What Happens To Your Body When You Hang Upside Down

Hanging upside down was probably something you liked to do as a kid, probably on the monkey bars at the playground. But what really happens to your body when you hang upside down?

Your heart works to circulate blood throughout your body and is used to doing so while you're standing, sitting, or lying down. It has a harder time circulating blood properly when you're hanging upside down. Blood will go to your head and stay there because your body will be slow circulating that blood away. Your heart will be overwhelmed with too much blood coming in, and your heart rate will slow. It's used to keeping blood from pooling in your feet, not your head. Gravity will put pressure on your lungs from your other organs pressing against them, reducing your oxygen intake. It also puts pressure on your eyes. Hanging upside down for too long is risky and can even be fatal (via Healthline and How Stuff Works). 

Hanging upside down for short periods of time can be therapeutic. This is called inversion therapy, and you may have seen an inversion table where someone lies on it, gets strapped down at their feet and can hang upside down for a few minutes. There are benefits and risks to inversion therapy.

Benefits of inversion therapy

These studies have shown that hanging upside down on an inversion table can reduce back pain, sciatica pain and even prevent back surgery. A 2013 study on 47 people showed that inversion therapy with a 60 percent incline for eight weeks helped people with chronic lower back pain by reducing pain, improving trunk strength, and improving lumbar flexibility. Participants did three sets of three-minute inversions at zero degrees, 30 degrees, and 60 degrees.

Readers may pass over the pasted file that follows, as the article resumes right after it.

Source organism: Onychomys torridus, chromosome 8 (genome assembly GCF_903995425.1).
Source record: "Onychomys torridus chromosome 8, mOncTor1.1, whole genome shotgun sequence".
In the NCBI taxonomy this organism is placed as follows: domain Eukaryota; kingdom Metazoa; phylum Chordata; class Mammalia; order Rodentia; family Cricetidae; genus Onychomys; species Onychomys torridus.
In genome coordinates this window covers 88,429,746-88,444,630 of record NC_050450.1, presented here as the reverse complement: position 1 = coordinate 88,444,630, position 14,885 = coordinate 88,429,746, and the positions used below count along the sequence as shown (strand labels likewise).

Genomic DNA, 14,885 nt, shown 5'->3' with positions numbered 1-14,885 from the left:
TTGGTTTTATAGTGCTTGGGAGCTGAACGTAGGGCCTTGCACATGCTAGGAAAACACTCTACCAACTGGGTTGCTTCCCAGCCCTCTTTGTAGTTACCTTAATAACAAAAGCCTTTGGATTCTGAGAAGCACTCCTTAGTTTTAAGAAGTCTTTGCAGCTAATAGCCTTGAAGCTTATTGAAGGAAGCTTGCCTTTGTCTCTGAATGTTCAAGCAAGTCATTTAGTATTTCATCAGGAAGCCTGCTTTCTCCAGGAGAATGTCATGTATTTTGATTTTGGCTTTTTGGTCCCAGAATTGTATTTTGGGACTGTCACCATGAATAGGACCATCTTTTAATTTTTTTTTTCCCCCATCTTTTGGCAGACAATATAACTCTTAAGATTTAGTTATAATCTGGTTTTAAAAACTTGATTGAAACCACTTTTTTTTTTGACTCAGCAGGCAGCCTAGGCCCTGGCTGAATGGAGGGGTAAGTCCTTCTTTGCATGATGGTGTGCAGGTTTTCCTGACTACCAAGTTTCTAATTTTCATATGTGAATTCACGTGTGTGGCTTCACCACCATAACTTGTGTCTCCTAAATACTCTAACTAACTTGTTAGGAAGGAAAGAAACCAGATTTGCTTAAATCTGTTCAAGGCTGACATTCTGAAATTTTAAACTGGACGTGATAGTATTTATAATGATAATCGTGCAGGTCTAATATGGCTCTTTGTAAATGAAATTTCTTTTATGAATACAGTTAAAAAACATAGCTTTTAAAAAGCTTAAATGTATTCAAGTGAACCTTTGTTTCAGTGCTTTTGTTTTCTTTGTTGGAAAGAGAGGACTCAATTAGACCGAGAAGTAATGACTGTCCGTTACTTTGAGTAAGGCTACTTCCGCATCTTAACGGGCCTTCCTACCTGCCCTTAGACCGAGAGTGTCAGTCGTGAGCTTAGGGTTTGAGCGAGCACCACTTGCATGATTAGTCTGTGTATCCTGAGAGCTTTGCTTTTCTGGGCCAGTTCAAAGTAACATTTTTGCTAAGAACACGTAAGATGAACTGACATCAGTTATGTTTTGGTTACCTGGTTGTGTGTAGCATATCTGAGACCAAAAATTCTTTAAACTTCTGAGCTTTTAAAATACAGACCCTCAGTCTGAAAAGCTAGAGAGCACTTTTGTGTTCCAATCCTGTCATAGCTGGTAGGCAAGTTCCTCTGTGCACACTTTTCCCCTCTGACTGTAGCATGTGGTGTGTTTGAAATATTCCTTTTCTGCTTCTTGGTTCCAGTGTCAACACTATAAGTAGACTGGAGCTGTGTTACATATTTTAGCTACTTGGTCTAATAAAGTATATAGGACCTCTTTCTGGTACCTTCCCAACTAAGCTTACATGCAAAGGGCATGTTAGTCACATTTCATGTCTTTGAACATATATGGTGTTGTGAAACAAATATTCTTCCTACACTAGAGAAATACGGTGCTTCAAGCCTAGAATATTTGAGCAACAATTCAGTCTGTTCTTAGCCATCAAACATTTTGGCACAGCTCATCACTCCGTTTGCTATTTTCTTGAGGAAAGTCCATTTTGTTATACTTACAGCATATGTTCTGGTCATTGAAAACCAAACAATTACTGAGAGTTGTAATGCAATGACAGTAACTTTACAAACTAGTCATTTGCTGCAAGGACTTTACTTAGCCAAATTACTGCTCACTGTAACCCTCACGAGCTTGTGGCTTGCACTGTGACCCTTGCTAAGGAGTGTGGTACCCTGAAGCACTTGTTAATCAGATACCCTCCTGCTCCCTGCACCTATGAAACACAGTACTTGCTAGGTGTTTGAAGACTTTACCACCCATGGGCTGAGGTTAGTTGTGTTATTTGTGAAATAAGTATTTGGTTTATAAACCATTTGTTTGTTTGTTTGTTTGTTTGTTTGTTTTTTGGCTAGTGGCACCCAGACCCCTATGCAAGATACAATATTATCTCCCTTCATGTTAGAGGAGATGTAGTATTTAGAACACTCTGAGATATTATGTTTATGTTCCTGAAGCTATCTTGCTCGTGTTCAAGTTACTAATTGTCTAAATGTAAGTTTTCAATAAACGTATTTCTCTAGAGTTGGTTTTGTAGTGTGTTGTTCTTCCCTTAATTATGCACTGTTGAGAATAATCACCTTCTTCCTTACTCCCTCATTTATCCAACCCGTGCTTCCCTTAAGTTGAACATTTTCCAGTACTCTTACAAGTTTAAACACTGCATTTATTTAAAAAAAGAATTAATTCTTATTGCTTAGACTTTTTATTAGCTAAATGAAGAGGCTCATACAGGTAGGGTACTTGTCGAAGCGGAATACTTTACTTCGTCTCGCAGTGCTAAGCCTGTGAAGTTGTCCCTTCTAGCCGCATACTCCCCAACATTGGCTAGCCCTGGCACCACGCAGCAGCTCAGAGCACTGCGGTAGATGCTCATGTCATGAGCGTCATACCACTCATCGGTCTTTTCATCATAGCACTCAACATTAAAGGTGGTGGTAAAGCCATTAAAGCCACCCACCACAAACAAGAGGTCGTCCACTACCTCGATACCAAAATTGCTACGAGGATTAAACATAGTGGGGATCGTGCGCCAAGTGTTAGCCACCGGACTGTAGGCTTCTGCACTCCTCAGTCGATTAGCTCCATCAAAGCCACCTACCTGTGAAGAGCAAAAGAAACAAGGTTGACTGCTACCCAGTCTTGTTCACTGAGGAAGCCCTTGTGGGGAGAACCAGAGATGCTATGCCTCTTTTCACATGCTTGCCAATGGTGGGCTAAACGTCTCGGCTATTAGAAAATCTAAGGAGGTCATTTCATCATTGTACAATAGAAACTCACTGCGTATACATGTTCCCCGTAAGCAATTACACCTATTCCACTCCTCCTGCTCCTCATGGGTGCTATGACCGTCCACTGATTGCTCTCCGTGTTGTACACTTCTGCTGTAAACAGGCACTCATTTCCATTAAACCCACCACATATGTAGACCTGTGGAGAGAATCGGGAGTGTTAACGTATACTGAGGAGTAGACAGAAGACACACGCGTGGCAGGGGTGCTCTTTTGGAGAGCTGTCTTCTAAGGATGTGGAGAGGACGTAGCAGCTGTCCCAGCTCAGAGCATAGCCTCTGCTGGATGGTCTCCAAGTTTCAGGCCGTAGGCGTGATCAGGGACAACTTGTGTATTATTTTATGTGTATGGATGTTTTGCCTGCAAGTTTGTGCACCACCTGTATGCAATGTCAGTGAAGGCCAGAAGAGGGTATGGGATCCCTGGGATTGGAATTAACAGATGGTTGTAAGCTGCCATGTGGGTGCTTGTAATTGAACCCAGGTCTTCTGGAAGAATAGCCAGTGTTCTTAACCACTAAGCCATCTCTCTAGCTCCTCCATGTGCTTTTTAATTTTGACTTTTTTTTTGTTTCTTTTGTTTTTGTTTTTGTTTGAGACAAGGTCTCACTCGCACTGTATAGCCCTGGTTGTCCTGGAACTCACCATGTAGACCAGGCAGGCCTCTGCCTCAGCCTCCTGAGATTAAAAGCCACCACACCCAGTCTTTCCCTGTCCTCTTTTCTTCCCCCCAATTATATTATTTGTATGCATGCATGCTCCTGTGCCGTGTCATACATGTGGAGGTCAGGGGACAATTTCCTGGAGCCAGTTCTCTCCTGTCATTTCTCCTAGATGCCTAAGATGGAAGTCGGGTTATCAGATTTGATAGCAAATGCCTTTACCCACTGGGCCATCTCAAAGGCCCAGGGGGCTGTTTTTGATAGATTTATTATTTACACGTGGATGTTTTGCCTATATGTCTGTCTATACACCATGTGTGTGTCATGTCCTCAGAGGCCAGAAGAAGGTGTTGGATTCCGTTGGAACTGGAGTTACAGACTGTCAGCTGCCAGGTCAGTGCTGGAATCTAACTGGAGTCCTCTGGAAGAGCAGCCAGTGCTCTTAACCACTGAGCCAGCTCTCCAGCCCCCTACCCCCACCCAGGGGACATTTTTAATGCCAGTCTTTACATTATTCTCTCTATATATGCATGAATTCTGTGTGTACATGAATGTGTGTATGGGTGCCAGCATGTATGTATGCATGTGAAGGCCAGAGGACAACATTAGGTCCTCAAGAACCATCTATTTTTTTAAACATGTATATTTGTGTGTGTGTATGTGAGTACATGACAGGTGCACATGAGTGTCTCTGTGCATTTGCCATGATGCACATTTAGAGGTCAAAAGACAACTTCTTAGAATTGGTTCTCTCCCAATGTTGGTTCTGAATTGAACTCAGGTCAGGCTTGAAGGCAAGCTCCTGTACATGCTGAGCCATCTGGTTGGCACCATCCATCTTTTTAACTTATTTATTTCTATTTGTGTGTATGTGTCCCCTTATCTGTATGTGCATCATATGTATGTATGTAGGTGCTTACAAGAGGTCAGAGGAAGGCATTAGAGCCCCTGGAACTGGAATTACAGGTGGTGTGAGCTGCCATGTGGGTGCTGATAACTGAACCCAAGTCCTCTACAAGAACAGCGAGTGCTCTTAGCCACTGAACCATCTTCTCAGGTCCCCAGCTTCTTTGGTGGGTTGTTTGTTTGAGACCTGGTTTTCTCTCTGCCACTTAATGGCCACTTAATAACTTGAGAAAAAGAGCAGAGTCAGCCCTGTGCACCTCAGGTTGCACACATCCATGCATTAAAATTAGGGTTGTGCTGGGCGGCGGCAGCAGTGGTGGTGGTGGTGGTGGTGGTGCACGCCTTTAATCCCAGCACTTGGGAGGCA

Inversion therapy can even help prevent the need for surgery. It can help decompress the spine and help reduce pain from sciatica, slipped or herniated discs, and scoliosis, according to a 2014 study. Researchers reviewed eight different studies with hundreds of people.

A 2012 study found that inversion therapy can reduce the need for back surgery in people with lumbar disease. In this small study, with 24 people scheduled for back surgery, 13 were given inversion therapy and physiotherapy, while the other 11 were only given physiotherapy for six weeks. Ten people in the inversion therapy and physiotherapy group canceled their surgeries.

While these studies show that inversion therapy can help reduce back pain, they are small studies. More and larger studies need to be done to see how inversion therapy really affects someone's health. There are also risks involved with hanging upside down.

Inversion therapy risks

There are many risks with inversion therapy if you have certain health problems or take certain medications. These make it risky to try hanging upside down for any amount of time. Check this list and consult your doctor to see if you have any health problems that could make inversion therapy risky.

Avoid inversion therapy or hanging upside down in general if you have any of the following health conditions or use certain medications. If you have high blood pressure, heart disease, or stroke history, do not try inversion therapy. Also avoid this therapy if you take any blood clotting medications or medications for blood pressure, or have any eye health problems such as glaucoma, conjunctivitis — also known as pink eye — or have a retinal detachment. Do not hang upside down if you have an ear infection. You also need to avoid inversion therapy if you are pregnant or obese. If you have any bone conditions such as osteoporosis or broken bones, don't hang upside down. Also, avoid this option if you have a hernia (via HealthlineMayo Clinic, and Medical News Today).

If you're healthy, you can start with 30 seconds on an inversion table and gradually work your way up to two or three minutes. Stop immediately if you don't feel right. You could work up to 20 minutes, but be careful (via Healthline).